Even though smoking is less common than it was a few decades ago, many people still do it. It often provides relief from stress, which is something everyone needs on a regular basis. Unfortunately, people who turn to cigarettes for stress relief or other benefits end up paying a high price up and down their bodies. At Smile Designers in Longmont, we are very familiar with the effects of smoking on the teeth and mouth, and we are eager to help keep those symptoms at bay.

The Effects of Smoking On Your Teeth & Mouth

While dental technology and procedures have come a very long way, the following issues we’ll discuss can only be truly solved by quitting smoking. We can do a lot to slow them down and keep your dental health as strong as possible, though, so make sure you don’t go without dental care. At the very least, it’s important to understand the impacts that smoking can have on your dental health so that you understand what is going with your teeth. Knowledge really is power, and we’re here to provide the insights you need to make informed decisions.

Bad Breath

  • The saying “your breath smells like an ashtray” has genuine roots in the fact that cigarettes deliver a major one-two punch when it comes to your breath. Not only do cigarette particles linger in your mouth long after you finish smoking, the habit actually makes your mouth a friendly environment for a bunch of nasty bacteria. Depending on how long you have been smoking, your breath will smell horrible as a result of decay, gum disease, and oral sores. If you’ve been smoking for a really long time, your salivary glands can get inflamed to the point where they develop painful salivary stones and a swelling of the face.

Gum Disease

  • Many people focus on how smoking can damage the lungs, but the damage starts in your mouth. Studies from the CDC show that smokers run twice the risk of developing gum disease as nonsmokers. The risk gets worse every time you smoke, and even if you get treatment, it won’t be as effective. This happens because smoking diminishes the mouth’s ability to battle bacteria. Brushing, tartar removal, flossing, and even prescription rinses aren’t enough to counter the effects. As a result, bacteria builds up and spreads to the gums, and once that happens, the gums start to pull away from the teeth. This weakens the bone beneath the teeth, and eventually, the teeth fall out or have to be extracted. Because the mouths of smokers don’t heal well, the pain and complications can only get worse from there.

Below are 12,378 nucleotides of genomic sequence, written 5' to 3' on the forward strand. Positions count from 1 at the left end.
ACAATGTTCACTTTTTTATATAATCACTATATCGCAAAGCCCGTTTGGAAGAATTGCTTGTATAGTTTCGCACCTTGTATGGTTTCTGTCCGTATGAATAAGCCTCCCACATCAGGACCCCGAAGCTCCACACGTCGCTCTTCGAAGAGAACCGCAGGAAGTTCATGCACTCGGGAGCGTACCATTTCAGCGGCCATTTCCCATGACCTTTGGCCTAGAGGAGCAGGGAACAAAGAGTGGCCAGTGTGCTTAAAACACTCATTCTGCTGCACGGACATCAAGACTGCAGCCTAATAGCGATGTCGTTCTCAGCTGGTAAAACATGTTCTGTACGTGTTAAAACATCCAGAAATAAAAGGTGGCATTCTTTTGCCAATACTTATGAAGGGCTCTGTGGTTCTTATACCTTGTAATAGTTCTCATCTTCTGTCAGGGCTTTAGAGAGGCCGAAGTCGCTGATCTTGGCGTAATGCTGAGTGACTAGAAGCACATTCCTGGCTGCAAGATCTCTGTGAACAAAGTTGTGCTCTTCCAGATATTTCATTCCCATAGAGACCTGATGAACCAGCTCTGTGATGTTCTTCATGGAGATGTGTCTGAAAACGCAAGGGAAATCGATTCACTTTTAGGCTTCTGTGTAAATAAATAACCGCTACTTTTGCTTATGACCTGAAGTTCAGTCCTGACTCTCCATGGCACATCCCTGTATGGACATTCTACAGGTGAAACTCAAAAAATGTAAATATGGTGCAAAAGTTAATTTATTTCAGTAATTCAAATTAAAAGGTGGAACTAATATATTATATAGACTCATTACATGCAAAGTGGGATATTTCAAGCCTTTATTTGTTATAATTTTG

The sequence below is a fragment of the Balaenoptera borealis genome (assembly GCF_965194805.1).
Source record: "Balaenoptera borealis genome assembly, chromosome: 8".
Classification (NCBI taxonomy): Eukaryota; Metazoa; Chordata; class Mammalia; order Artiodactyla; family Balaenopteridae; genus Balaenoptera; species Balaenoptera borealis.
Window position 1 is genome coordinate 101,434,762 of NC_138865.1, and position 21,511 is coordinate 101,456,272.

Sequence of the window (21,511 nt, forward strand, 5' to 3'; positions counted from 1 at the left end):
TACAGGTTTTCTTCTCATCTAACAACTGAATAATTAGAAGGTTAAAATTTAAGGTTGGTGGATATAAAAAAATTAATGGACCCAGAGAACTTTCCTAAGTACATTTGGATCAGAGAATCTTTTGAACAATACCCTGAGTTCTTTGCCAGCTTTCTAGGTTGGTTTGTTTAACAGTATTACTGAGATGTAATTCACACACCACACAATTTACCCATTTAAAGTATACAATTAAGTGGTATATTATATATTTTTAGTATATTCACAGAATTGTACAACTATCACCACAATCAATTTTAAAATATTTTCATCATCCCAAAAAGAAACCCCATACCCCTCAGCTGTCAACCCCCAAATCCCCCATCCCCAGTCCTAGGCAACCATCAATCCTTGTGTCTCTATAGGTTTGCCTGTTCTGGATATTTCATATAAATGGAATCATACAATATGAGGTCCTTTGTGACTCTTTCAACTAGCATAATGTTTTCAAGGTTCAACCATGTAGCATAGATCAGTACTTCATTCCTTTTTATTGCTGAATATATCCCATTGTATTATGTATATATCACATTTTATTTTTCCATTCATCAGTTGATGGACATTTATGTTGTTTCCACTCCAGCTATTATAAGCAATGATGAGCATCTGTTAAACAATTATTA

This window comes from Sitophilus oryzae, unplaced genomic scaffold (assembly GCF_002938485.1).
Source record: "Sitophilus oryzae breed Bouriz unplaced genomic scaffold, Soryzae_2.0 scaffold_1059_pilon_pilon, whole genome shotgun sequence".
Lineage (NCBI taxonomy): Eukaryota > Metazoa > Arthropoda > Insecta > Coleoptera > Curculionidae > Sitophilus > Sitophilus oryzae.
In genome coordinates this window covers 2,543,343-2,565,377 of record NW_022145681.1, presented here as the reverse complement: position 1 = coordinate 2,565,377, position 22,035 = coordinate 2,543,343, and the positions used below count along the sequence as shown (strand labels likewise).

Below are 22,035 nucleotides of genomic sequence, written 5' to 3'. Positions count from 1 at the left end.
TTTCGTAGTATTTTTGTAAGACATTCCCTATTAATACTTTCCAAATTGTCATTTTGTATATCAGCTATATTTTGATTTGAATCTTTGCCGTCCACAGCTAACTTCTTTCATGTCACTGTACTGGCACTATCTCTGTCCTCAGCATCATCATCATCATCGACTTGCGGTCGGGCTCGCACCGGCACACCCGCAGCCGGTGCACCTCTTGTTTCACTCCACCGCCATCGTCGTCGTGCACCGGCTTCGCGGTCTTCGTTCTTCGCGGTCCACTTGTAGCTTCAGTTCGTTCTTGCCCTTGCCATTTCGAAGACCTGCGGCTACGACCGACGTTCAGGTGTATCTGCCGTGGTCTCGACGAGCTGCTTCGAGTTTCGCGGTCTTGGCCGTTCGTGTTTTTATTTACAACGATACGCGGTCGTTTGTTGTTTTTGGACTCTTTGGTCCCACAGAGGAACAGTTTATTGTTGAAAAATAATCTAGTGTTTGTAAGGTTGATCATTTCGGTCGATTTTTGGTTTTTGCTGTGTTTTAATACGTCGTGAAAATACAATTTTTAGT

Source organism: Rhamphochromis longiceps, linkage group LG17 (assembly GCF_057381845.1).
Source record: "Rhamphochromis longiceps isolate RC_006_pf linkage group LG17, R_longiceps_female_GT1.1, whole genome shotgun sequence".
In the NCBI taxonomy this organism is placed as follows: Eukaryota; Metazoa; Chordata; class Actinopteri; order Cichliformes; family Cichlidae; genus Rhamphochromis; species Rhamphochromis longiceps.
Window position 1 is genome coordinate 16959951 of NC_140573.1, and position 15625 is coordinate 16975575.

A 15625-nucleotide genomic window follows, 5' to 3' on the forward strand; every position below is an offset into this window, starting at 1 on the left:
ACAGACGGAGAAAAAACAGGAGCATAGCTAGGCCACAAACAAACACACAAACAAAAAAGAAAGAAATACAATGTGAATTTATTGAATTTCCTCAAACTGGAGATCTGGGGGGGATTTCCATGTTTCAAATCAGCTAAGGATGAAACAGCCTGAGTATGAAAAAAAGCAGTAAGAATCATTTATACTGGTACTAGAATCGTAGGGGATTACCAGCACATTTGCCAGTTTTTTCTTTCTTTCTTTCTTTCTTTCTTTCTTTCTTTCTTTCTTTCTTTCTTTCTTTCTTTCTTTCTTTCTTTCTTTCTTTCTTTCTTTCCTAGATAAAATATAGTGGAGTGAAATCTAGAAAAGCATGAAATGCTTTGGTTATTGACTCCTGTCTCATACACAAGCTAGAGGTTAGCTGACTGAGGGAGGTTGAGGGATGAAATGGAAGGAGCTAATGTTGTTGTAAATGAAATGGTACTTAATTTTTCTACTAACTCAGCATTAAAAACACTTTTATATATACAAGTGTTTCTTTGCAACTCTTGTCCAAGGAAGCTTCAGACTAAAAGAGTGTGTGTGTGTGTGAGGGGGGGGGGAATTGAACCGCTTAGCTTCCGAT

Delayed Healing

  • The hits keep coming when you smoke. Not only does smoking make your mouth vulnerable to all types of damage, but it also prevents your body from bouncing back from any type of procedure, dental or beyond.  While a dentist can mitigate the problems, the care can only do so much if the patient keeps smoking. Even if you turn to surgical implants to replace your teeth, you’ll face a decreased success rate. It’s a downward spiral made of increasing issues and decreasing solutions.

Tooth Discoloration

  • Cigarettes are full of chemicals, and many of them will stick to the enamel of your teeth. The result is deepening stains that can be partially slowed down with whitening treatments but never completely reversed.

Oral Cancer

  • Did you know that 80 percent of the 50,000 people diagnosed with oral cancer each year are smokers? Oral cancer is the worst of the mouth-related issues associated with smoking. It usually begins as difficulty swallowing, chewing, jaw numbness, or ear pain accompanied by a red or white patch in the mouth. While these symptoms can be caused by other conditions, anyone experiencing them for more than two weeks should see their doctor.

Make an Appointment With Smile Designers

As your dentists, we can create a treatment plan that helps your teeth last longer. If you want to leave the issues behind by quitting smoking, we can direct you toward resources to help you move forward. Either way, we are your dedicated allies when it comes to dental health. Make an appointment with our dental office in Longmont today!